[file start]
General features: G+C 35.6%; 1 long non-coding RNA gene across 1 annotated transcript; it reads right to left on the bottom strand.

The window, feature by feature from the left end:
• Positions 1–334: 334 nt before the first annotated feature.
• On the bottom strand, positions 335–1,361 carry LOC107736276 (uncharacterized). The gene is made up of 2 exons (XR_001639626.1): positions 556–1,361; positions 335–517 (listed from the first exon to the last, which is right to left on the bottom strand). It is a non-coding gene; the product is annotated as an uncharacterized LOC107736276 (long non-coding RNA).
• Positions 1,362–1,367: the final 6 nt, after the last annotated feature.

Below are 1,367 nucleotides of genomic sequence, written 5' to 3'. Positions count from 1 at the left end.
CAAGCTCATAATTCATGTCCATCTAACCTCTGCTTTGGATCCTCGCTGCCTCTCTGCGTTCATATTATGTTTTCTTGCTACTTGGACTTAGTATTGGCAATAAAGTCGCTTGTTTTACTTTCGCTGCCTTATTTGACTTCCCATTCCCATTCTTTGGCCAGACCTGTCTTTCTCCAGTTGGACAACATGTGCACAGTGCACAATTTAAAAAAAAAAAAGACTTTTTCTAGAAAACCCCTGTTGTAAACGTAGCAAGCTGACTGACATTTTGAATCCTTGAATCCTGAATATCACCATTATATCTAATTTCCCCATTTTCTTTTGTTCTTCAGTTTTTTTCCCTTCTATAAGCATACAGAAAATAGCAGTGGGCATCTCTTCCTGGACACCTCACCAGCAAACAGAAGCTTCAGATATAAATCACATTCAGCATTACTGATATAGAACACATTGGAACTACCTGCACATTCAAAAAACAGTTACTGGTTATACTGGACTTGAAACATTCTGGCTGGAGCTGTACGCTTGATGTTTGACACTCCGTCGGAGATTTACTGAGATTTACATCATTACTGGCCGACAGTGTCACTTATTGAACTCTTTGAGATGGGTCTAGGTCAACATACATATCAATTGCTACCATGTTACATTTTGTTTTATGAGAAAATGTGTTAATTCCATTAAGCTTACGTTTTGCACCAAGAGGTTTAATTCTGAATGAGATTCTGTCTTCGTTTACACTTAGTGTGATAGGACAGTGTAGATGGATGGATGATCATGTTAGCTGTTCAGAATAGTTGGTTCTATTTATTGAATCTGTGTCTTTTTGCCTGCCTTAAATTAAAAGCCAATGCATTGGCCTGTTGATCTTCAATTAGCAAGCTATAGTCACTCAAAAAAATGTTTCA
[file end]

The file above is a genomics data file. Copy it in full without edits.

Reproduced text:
General features: G+C 35.6%; 1 long non-coding RNA gene across 1 annotated transcript; it reads right to left on the bottom strand.

The window, feature by feature from the left end:
• Positions 1–334: 334 nt before the first annotated feature.
• On the bottom strand, positions 335–1,361 carry LOC107736276 (uncharacterized). The gene is made up of 2 exons (XR_001639626.1): positions 556–1,361; positions 335–517 (listed from the first exon to the last, which is right to left on the bottom strand). It is a non-coding gene; the product is annotated as an uncharacterized LOC107736276 (long non-coding RNA).
• Positions 1,362–1,367: the final 6 nt, after the last annotated feature.

Below are 1,367 nucleotides of genomic sequence, written 5' to 3'. Positions count from 1 at the left end.
CAAGCTCATAATTCATGTCCATCTAACCTCTGCTTTGGATCCTCGCTGCCTCTCTGCGTTCATATTATGTTTTCTTGCTACTTGGACTTAGTATTGGCAATAAAGTCGCTTGTTTTACTTTCGCTGCCTTATTTGACTTCCCATTCCCATTCTTTGGCCAGACCTGTCTTTCTCCAGTTGGACAACATGTGCACAGTGCACAATTTAAAAAAAAAAAAGACTTTTTCTAGAAAACCCCTGTTGTAAACGTAGCAAGCTGACTGACATTTTGAATCCTTGAATCCTGAATATCACCATTATATCTAATTTCCCCATTTTCTTTTGTTCTTCAGTTTTTTTCCCTTCTATAAGCATACAGAAAATAGCAGTGGGCATCTCTTCCTGGACACCTCACCAGCAAACAGAAGCTTCAGATATAAATCACATTCAGCATTACTGATATAGAACACATTGGAACTACCTGCACATTCAAAAAACAGTTACTGGTTATACTGGACTTGAAACATTCTGGCTGGAGCTGTACGCTTGATGTTTGACACTCCGTCGGAGATTTACTGAGATTTACATCATTACTGGCCGACAGTGTCACTTATTGAACTCTTTGAGATGGGTCTAGGTCAACATACATATCAATTGCTACCATGTTACATTTTGTTTTATGAGAAAATGTGTTAATTCCATTAAGCTTACGTTTTGCACCAAGAGGTTTAATTCTGAATGAGATTCTGTCTTCGTTTACACTTAGTGTGATAGGACAGTGTAGATGGATGGATGATCATGTTAGCTGTTCAGAATAGTTGGTTCTATTTATTGAATCTGTGTCTTTTTGCCTGCCTTAAATTAAAAGCCAATGCATTGGCCTGTTGATCTTCAATTAGCAAGCTATAGTCACTCAAAAAAATGTTTCA